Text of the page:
Conventions of Great Poster Design (Part 1) : Get Inspired

Posted in Web Design4 years ago • Written by 7 Comments

Poster design is a medium often under-explored in the online design community, arguably because it is regarded as a largely print-based art. Poster design can be as rich and varied as any other art-form, as this will article will show by exploring the huge variety in style and form.

Like any art form poster design often adheres to certain conventions. This is not always the case of course, but more often than not successful poster design can be seen to fall into one or more of the categories discussed below.

  • Primary Visual of Poster is Centered
  • A Unique/Eye-Catching Design
  • Large, Bold & Interesting Typography
  • Colorful and engaging

Primary Visual of Poster is Centered

More often than not the viewer’s eye is drawn to the center of a great poster. The main visual element of the poster is typically displayed in the center of the design, and rarely near the edges. This is partially to conform with the way that the human eye works (typically humans will look towards the center of a display, rather than to the edge or corner). However, it also creates a ‘frame’ around the central object or design. The edges of the poster frame this centerpiece, and in doing so give it more impact and prominence.

1. CORE Black Renders 2

The abstract 3d visual in this poster is given total precedence not only through its contrast with the light background, but its central placement. The eye is immediately drawn to the center of this design, which is framed nicely by the surrounding white space.

2. Flower Bulb

The fun, colorful illustration in this poster is nicely framed by the plain background color surrounding it. The poster would not be nearly as effective if the illustration was pushed against the side of the poster, and being centered feels symmetrical and visually appealing.

3. Hope Street Markets

This poster is not quite as clearly recognized as a central design. The busier nature of this poster means that the central image doesn’t feel quite as framed by the surrounding background. However, if you look closely the background design and subtle details actually help frame the main image as a central feature. Many parts of the illustration actually point inwards, drawing the viewer’s eye inwards from the edges of the design, towards the center.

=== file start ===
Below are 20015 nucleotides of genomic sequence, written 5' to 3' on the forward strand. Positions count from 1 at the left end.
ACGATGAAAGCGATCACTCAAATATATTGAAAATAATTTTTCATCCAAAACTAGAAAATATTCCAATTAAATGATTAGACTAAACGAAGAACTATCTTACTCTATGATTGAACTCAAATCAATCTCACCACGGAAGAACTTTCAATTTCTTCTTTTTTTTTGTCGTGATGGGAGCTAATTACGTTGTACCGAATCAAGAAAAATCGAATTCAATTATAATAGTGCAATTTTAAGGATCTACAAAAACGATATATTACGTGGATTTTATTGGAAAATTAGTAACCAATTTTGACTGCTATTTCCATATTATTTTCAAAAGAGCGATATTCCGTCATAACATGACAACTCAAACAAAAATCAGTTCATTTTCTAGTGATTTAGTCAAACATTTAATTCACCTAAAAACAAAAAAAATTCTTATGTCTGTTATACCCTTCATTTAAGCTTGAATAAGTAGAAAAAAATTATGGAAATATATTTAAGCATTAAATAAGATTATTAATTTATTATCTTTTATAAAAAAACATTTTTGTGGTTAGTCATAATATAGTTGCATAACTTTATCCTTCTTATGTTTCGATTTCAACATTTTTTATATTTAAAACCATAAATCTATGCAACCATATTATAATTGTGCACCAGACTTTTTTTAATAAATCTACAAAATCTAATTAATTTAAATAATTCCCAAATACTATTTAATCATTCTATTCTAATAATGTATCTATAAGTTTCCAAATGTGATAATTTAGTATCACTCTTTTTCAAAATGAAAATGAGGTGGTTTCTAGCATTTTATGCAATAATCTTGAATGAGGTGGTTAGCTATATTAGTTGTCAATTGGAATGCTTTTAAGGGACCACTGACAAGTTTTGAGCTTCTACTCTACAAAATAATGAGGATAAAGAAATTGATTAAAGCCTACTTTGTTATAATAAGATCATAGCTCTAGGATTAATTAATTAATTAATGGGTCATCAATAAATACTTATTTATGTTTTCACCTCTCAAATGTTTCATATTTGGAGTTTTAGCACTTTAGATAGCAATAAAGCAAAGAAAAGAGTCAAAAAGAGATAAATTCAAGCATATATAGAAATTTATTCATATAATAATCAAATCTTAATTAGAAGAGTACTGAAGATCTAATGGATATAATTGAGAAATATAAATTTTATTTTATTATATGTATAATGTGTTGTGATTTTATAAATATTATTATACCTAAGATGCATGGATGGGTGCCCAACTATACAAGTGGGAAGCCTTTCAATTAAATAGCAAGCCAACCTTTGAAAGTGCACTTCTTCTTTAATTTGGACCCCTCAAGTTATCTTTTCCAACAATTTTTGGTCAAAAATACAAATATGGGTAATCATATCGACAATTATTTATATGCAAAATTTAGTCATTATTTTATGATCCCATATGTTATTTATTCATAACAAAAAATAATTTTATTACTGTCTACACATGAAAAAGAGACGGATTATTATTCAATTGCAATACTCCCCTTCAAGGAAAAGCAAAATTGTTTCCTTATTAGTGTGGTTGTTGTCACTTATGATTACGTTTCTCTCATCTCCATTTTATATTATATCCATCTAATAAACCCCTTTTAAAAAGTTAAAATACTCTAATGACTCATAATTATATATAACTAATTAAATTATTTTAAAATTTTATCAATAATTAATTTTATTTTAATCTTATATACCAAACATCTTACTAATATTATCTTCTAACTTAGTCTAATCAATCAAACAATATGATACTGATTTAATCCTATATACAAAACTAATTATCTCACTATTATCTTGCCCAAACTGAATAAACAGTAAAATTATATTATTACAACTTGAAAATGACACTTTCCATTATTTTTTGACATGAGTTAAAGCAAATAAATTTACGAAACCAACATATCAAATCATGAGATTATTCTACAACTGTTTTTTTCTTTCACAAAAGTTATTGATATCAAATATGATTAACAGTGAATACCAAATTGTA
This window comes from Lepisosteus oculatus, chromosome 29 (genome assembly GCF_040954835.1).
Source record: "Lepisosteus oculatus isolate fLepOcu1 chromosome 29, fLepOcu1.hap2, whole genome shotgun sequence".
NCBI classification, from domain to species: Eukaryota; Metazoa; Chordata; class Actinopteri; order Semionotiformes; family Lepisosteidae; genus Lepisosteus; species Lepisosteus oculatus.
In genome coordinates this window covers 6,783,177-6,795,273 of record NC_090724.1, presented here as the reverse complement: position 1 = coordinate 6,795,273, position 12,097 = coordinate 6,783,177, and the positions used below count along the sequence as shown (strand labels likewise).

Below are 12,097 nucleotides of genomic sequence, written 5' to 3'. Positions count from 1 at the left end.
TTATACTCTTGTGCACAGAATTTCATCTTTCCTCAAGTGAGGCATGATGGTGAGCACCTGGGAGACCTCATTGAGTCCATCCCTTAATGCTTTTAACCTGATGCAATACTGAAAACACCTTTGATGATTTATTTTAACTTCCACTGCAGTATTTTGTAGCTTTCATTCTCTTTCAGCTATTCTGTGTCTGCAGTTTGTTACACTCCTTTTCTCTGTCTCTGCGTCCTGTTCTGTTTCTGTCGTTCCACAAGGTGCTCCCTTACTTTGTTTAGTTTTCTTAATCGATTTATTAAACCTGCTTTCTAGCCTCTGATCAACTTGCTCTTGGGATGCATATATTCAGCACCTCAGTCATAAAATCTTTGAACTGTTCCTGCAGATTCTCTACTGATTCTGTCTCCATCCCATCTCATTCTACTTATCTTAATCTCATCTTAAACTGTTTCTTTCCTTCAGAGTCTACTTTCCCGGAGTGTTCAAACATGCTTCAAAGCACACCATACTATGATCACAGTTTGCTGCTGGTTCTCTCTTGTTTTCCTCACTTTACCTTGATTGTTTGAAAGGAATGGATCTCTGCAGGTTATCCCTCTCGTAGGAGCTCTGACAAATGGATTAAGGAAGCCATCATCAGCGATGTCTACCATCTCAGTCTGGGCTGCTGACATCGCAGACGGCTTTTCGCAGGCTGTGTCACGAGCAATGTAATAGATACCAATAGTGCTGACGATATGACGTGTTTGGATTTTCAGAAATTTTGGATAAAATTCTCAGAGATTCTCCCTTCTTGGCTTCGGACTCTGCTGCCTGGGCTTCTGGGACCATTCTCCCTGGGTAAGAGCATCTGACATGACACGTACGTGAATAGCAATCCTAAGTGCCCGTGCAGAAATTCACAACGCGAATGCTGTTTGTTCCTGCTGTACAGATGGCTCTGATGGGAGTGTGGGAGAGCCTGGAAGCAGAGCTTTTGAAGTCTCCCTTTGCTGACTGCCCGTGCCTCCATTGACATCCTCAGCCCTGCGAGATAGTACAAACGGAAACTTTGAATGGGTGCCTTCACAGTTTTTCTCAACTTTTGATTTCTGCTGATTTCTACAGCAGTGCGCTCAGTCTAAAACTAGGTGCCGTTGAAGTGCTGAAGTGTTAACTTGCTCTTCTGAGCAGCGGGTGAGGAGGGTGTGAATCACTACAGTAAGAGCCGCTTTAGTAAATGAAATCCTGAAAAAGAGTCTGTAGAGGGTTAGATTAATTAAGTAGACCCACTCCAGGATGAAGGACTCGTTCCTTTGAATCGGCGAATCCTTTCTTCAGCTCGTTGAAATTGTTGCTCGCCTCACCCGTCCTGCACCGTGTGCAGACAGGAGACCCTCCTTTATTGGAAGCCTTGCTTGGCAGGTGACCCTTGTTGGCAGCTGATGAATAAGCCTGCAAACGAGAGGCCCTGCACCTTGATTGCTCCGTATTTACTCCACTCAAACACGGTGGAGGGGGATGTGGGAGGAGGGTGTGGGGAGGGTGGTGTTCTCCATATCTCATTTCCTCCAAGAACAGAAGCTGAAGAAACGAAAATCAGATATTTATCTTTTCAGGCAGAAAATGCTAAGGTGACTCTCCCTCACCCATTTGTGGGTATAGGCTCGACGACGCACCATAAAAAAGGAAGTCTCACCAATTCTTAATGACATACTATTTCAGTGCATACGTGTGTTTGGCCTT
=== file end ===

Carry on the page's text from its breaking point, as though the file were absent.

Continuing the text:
4. BLACKOUT POSTER

This is another example of a busy poster that maintains a central focus. Despite the edges and background of this poster containing a lot of detail, they all draw the viewer’s eye inwards towards the center. The linear lines of the typography cause the viewer to follow them inwards towards the primary text.

5. Manhattan Skyline / Oya Festival Clvb Night

This is a really effective design. The bright center image really stands out against the black background, which frames it very well. The shattered effect actually brings the user’s eye inwards rather than outwards, in a kind of cause/effect model (we see the shatter, and look inwards to see the cause of it).

A Unique/Eye-Catching Design

Like most types of design, often a great style is not enough to really make an impression on your viewers. You must showcase a truly unique image or idea.

Poster design is a perfect medium to demonstrate this theory. The best poster designs are highly impactful, and a big part of this is through being different or interesting.

6. INDIVIDUALISM

This poster takes an ordinary image (fruit) and makes it something really interesting and unique. The layered effect is a simple concept, yet really grabs the viewer’s attention. This proves a simple analogy of seeing a poster in the street. People will walk past an ordinary design, but it takes a truly eye-catching design to make people stop and take notice.

7. Cine Arte Poster

This poster again takes something very ordinary (a fried egg) and photo-manipulates it into the shape of the USA. This is a really different image, and therefore catches the viewer’s attention.

8. 59 Degrees Festival del Film Locarno

The designer of this poster has taken a fairly ordinary conventional image (a kiss) and made it something special. The awesome abstract vector effect used makes this image really stand out.

Large, Bold & Interesting Typography

Typography is a key element of many posters, and like most poster designs boldness is essential. Poster typography is typically large, bold and perhaps most importantly interesting. The examples below show the range of typographical approaches taken by some very talented designers.

9. Typo-grahic Dope

I love the approach that this designer has taken. The typography in this design is highly unusual and is extremely bold and colorful. It may not be the most readable type, but the weaving effect grabs your attention.

10. Anything Worth Doing

I love the hand-drawn technique used on this poster. Rather than using overdone digital fonts, the hand-drawn approach allows this typography to be totally unique.

11. Typographic Posters